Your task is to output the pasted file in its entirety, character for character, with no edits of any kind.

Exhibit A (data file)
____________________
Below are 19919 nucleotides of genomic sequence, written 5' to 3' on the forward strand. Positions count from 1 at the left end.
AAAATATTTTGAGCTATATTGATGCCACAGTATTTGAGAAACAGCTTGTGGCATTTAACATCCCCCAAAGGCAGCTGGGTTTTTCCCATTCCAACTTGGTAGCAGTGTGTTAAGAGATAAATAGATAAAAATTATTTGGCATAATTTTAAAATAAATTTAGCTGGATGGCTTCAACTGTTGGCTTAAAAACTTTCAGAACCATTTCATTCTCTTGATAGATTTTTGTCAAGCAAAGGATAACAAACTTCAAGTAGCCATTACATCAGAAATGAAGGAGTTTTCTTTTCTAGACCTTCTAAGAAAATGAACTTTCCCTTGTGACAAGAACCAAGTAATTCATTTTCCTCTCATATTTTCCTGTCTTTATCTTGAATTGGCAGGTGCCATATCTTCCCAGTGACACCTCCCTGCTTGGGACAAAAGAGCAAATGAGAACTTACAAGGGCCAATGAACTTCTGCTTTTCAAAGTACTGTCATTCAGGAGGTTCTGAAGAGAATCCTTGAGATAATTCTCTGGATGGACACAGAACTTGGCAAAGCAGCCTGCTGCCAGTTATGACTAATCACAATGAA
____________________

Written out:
Below are 19919 nucleotides of genomic sequence, written 5' to 3' on the forward strand. Positions count from 1 at the left end.
AAAATATTTTGAGCTATATTGATGCCACAGTATTTGAGAAACAGCTTGTGGCATTTAACATCCCCCAAAGGCAGCTGGGTTTTTCCCATTCCAACTTGGTAGCAGTGTGTTAAGAGATAAATAGATAAAAATTATTTGGCATAATTTTAAAATAAATTTAGCTGGATGGCTTCAACTGTTGGCTTAAAAACTTTCAGAACCATTTCATTCTCTTGATAGATTTTTGTCAAGCAAAGGATAACAAACTTCAAGTAGCCATTACATCAGAAATGAAGGAGTTTTCTTTTCTAGACCTTCTAAGAAAATGAACTTTCCCTTGTGACAAGAACCAAGTAATTCATTTTCCTCTCATATTTTCCTGTCTTTATCTTGAATTGGCAGGTGCCATATCTTCCCAGTGACACCTCCCTGCTTGGGACAAAAGAGCAAATGAGAACTTACAAGGGCCAATGAACTTCTGCTTTTCAAAGTACTGTCATTCAGGAGGTTCTGAAGAGAATCCTTGAGATAATTCTCTGGATGGACACAGAACTTGGCAAAGCAGCCTGCTGCCAGTTATGACTAATCACAATGAA